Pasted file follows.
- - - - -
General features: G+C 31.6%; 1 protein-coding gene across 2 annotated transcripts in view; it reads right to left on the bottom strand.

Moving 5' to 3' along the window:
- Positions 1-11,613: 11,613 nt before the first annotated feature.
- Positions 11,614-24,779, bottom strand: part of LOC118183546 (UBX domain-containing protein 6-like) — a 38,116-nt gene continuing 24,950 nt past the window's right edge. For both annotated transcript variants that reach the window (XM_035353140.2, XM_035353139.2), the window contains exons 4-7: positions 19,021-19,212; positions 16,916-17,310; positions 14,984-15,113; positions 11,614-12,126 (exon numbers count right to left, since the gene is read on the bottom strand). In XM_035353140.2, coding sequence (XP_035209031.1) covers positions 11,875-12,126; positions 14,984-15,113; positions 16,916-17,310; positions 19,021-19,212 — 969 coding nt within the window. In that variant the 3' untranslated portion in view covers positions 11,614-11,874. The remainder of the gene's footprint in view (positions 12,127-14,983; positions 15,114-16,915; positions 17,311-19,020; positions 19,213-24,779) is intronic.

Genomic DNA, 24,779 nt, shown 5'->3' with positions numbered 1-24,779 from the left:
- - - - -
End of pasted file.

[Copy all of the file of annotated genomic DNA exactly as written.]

General features: G+C 31.6%; 1 protein-coding gene across 2 annotated transcripts in view; it reads right to left on the bottom strand.

Moving 5' to 3' along the window:
- Positions 1-11,613: 11,613 nt before the first annotated feature.
- Positions 11,614-24,779, bottom strand: part of LOC118183546 (UBX domain-containing protein 6-like) — a 38,116-nt gene continuing 24,950 nt past the window's right edge. For both annotated transcript variants that reach the window (XM_035353140.2, XM_035353139.2), the window contains exons 4-7: positions 19,021-19,212; positions 16,916-17,310; positions 14,984-15,113; positions 11,614-12,126 (exon numbers count right to left, since the gene is read on the bottom strand). In XM_035353140.2, coding sequence (XP_035209031.1) covers positions 11,875-12,126; positions 14,984-15,113; positions 16,916-17,310; positions 19,021-19,212 — 969 coding nt within the window. In that variant the 3' untranslated portion in view covers positions 11,614-11,874. The remainder of the gene's footprint in view (positions 12,127-14,983; positions 15,114-16,915; positions 17,311-19,020; positions 19,213-24,779) is intronic.

Genomic DNA, 24,779 nt, shown 5'->3' with positions numbered 1-24,779 from the left: